Mali: mission creep on speed
This is mission creep on speed.
Two weeks ago we were told Britain would have no combat role in Mali and we would send just two transport planes. Now we are told the government is sending 350 British military personnel to Mali and West Africa to support French forces.
Prime Minister David Cameron is "keen" for Britain to get more involved in war on a new continent. He sent national security advisor Sir Kim Darroch to Paris to discuss what help Britain could provide. He has personally phoned French Prime Minister Hollande to offer more help and he is "keen to continue to provide further assistance".
The British government says it is prepared to send a "sizeable amount" of troops to provide military assistance to France.
This is how major wars begin. In the early 1960s, the United States started with a few "special advisors" in Vietnam. More than a decade later it left defeated, with over 50,000 American troops and at least two million Vietnamese killed.
Forgetting historical example is one thing. Ignoring the last few years is extraordinary. The disastrous wars in Afghanistan and Iraq -- and the attack on Libya -- were presented as humanitarian operations, complete with images of cheering local populations greeting western intervention -- soon replaced by the devastation of the countries and huge death toll for the people they were meant to "liberate".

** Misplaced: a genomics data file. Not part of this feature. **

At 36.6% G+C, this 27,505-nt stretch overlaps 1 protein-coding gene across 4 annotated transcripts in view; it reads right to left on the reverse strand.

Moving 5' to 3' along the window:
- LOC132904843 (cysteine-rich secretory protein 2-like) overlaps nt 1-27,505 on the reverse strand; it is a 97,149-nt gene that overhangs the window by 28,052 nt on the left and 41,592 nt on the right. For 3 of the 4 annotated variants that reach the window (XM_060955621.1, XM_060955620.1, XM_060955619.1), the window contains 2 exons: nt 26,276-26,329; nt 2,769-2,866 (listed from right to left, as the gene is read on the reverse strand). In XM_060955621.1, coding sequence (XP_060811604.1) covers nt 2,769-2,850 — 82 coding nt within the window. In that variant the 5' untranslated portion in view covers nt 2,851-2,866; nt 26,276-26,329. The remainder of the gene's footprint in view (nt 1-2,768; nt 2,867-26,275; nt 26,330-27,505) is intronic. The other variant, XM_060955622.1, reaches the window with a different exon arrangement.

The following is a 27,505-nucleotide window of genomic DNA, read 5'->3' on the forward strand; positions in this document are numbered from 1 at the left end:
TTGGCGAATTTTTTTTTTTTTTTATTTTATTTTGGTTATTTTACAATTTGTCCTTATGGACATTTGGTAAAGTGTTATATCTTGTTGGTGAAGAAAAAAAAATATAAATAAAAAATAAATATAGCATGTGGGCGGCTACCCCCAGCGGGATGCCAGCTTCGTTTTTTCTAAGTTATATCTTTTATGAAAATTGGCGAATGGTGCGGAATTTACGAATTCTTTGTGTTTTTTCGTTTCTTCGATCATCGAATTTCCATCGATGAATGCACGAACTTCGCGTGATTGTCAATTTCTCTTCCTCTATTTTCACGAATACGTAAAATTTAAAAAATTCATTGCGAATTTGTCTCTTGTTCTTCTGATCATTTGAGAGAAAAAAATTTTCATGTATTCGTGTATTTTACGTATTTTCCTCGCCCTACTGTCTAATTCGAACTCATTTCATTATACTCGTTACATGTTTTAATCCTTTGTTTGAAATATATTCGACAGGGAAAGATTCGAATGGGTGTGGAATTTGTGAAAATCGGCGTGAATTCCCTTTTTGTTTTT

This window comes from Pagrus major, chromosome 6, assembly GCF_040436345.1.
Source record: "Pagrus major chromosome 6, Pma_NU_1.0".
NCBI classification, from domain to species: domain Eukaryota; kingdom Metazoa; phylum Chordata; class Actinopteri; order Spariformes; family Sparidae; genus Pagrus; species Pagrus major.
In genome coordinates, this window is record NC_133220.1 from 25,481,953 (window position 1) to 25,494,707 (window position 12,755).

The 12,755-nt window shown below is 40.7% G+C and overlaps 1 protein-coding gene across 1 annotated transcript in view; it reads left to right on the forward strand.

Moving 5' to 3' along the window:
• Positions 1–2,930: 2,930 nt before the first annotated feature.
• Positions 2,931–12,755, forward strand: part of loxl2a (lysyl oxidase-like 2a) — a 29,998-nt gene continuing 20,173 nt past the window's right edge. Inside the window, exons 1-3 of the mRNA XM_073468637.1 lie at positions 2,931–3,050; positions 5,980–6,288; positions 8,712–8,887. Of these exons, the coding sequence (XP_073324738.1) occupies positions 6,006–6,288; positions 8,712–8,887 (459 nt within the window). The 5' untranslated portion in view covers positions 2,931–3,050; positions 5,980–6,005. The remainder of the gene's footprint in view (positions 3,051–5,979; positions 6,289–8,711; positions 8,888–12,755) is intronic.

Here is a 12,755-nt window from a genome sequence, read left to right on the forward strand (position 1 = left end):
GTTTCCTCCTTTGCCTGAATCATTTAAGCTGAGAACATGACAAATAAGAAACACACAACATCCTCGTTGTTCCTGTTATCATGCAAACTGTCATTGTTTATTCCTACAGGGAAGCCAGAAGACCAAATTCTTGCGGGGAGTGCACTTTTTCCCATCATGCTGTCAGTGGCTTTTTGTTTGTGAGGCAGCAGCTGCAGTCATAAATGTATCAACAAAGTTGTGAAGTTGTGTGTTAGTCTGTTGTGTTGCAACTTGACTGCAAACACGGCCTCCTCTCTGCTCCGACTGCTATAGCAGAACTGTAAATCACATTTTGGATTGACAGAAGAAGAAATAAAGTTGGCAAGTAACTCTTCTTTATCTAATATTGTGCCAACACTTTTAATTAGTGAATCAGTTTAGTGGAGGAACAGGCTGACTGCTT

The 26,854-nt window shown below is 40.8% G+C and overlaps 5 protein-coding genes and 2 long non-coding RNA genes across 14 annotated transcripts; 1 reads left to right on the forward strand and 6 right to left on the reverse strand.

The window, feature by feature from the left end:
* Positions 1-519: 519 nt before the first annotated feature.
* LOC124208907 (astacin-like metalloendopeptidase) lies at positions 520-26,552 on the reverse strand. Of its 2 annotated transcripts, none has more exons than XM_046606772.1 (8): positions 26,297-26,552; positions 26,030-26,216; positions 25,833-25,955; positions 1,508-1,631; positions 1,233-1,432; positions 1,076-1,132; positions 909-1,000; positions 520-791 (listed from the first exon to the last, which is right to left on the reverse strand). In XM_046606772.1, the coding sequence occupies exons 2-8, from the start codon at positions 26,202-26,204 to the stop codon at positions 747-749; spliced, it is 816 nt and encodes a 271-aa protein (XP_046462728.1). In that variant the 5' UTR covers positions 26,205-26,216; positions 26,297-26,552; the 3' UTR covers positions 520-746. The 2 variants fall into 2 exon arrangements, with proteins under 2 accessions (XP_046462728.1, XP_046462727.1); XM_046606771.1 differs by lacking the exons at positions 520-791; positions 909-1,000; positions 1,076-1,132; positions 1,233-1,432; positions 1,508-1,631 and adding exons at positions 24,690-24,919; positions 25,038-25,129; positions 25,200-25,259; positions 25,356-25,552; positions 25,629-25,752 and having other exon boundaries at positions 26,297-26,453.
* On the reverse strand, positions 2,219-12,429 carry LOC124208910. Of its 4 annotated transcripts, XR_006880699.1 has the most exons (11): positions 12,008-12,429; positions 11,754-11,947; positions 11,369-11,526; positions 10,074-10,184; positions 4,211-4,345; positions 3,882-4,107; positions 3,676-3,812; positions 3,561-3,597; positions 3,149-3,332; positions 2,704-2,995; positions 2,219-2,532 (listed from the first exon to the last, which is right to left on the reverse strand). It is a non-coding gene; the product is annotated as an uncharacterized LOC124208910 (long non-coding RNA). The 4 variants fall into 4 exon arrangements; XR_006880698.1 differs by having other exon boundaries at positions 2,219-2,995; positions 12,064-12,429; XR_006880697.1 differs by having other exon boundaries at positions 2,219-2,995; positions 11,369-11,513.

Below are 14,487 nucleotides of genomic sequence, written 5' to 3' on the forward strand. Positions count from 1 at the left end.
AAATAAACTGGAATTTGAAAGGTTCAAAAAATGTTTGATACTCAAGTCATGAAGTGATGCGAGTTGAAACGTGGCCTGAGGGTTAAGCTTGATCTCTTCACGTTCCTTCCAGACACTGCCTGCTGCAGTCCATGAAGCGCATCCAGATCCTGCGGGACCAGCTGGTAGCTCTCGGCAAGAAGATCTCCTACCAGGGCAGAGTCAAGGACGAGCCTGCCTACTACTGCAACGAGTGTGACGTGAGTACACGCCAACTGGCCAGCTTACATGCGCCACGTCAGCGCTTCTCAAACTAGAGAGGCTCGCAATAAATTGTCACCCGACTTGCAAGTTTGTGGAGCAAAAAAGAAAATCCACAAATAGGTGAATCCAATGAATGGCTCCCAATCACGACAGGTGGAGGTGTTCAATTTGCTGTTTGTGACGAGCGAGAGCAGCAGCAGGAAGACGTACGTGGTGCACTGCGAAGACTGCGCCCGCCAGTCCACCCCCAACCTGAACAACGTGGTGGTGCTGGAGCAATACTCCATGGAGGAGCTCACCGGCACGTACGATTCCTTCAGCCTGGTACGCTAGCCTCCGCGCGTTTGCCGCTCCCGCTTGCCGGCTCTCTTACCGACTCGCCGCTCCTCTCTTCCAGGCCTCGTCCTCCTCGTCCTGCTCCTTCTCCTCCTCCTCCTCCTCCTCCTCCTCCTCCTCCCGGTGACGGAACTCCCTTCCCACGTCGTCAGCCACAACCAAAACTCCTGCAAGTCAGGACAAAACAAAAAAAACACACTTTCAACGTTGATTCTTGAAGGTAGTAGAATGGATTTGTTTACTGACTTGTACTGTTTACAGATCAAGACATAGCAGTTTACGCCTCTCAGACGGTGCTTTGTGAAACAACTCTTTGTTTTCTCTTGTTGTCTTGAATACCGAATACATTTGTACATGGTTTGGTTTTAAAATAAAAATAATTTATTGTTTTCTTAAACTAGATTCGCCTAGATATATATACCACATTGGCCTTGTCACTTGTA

The spread of the "war on terror" to the Sahel region in Africa is a result of the chaos created by the Libyan intervention. It is also driven by the same motivations as previous wars, the desire to control vital energy reserves and other mineral resources. The region contains some of Europe's most important energy sources.
The Mali intervention will end with the same results: destruction, loss of life and deep anger against the west.
How long before the presence of thousands of western troops in their old colonial stomping grounds inflames new violence and resistance?
Stop the War Coalition, 29 January 2013